Savings can be had on electricity

March 21, 2009|By JAY HANCOCK

Shopping for household energy has revived in Maryland, thanks to a drop in wholesale prices, frustration about BGE's winter heating bills and worries about even higher electricity prices to come.

Residential users who dump BGE's or Pepco's standard electricity package could save $20 a month this summer by buying energy instead from merchants such as Washington Gas Energy Services or a program being rolled out by several chambers of commerce. Natural gas prices have plunged, too. (I'll write more about them in Wednesday's paper.)

The electricity savings aren't huge, but there's no reason not to take them. Until policymakers fix flawed wholesale markets and increase Central Maryland's kilowatt supply, it's at least temporary self-help. There has also never been a better time to buy nonpolluting, wind-generated electricity, which has become cheaper than BGE's standard price for the first time.

If you're mad about the sticker price from BGE and its suppliers, start shopping around.

Thanks to deregulation, Baltimore Gas and Electric Co. and Pepco no longer own generators but buy power in the wholesale market.

The idea behind deregulation was that independent vendors would buy their own kilowatts, undercut the utility's "standard offer" price and resell them to BGE or Pepco customers. (BGE or Pepco is always your utility, but the suppliers sending juice through their wires can change.)

While this has worked for business customers, the residential deals have rarely been any good. Thanks to state regulations, however, BGE and Pepco locked up much of their 2009 and 2010 supply at very high, 2008 prices. BGE's standard price for summer will be even worse than the prices causing pain this winter. So now independents are buying at recession-depressed levels and making better offers.

"The market now is just tremendous," said Richard Anderson, managing principal for Columbia-based CQI Associates, which is reselling household electricity through chambers of commerce. "We're seeing prices go even lower. And I think we're going to be seeing this, I would say, for six to eight months."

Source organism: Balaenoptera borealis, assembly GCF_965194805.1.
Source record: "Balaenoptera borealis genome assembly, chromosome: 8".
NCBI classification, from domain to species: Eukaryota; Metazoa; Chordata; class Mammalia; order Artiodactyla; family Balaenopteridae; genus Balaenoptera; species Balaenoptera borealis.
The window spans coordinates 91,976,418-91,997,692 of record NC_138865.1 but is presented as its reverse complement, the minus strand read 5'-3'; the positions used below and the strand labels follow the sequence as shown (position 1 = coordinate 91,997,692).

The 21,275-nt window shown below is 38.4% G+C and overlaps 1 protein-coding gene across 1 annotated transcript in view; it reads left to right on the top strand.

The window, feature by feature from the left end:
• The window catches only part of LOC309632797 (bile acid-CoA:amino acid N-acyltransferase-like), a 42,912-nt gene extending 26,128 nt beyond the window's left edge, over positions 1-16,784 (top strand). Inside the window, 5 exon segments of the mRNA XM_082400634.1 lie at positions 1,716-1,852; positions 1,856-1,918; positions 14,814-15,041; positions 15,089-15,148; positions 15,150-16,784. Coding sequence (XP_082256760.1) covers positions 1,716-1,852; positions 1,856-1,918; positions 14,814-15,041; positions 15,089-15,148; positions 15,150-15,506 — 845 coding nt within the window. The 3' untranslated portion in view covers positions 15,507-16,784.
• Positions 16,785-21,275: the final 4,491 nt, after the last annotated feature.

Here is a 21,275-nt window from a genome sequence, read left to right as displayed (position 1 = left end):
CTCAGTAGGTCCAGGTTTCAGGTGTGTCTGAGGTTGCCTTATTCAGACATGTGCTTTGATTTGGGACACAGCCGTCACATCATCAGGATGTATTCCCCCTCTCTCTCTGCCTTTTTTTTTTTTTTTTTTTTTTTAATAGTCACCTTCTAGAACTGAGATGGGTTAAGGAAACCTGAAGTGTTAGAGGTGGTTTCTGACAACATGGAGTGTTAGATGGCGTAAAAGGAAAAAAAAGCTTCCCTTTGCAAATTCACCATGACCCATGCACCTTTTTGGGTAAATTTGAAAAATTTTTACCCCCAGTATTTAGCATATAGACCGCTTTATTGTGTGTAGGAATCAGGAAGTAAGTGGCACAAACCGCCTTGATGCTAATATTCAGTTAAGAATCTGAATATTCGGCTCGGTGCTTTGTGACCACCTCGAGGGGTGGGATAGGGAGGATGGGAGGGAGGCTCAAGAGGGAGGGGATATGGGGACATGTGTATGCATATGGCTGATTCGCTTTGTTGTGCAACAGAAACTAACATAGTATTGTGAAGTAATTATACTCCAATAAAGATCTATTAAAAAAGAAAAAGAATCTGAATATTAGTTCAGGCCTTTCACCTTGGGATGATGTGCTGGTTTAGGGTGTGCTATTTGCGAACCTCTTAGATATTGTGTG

It's not that tremendous for consumers. Mid-Atlantic-wide juice prices (for July delivery) have fallen by more than half from last summer's peaks and 30 percent from their average the past few years.

But you won't see those kinds of savings even if you switch, partly because juice is only part of your electricity bill (you also pay for long-distance transmission and local delivery, which haven't declined) and partly because supply constraints have kept prices relatively higher in Central Maryland.

Even so, it's easy to do better than BGE's or Pepco's standard price, at least now.

The standard BGE price will hit 12.7 cents per kilowatt hour for June through September. (This includes transmission but not distribution, which adds about another 2.4 cents.) For Pepco it'll be 12.8 cents. Those are all-time highs and substantial pops even from what the utilities have been charging this winter.

Why not switch to WGES (888-884-9437), which will sell you electrons for 10.8 cents and let you lock in for up to three years? For a typical household, that'll save $19 a month for BGE customers and $20 for Pepco users, at least for this summer. That's net savings even after you pay for delivery and transmission. Anyone in BGE or Pepco territory can sign up. If you use more than 1,000 kilowatt-hours per month your savings will be greater.

For BGE customers, Dominion Retail (866-275-4243) offers a slightly lower price - 10.75 cents, a spokesman says. But you can lock in only until the end of this year. CQI has secured contracts as cheap as 10.25 cents, Anderson said, but it's only signing households affiliated with the Pikesville Chamber of Commerce (employees of chamber members, for example), the Howard County Chamber and others. Check with your chamber to see what's available.

Maybe the best deal from society's standpoint is from Clean Currents (301-754-0430), which offers 100 percent wind energy for 12 months at 11.5 cents. Wind, which avoids the pollution and carbon emissions of traditional coal-fired plants, has traditionally been much more expensive than dirty energy. Not now. You can lock in for two years of wind at 11.8 cents.

BGE and Pepco have finalized standard prices only through September, but households that switch for the next 12 months will almost certainly save money the whole time. WGES projects standard utility prices will be about 12 cents for October through next May, down slightly from summertime but still higher than alternatives. Since BGE and Pepco have already bought most of their electricity for the period, that sounds about right.

"We're pretty convinced that the rates we're offering right now are going to hold up pretty favorably for the following year," says WGES President Harry Warren.

Beyond that it gets hazier. Utilities have bought some but not all electricity for 2009 and 2010, so it's unclear what their default price will be.

But buying juice at 10.8 cents from WGES from now until 2012 looks like a pretty good deal. You're saving money now, and you'll be protected if the economy revives and energy prices again soar.

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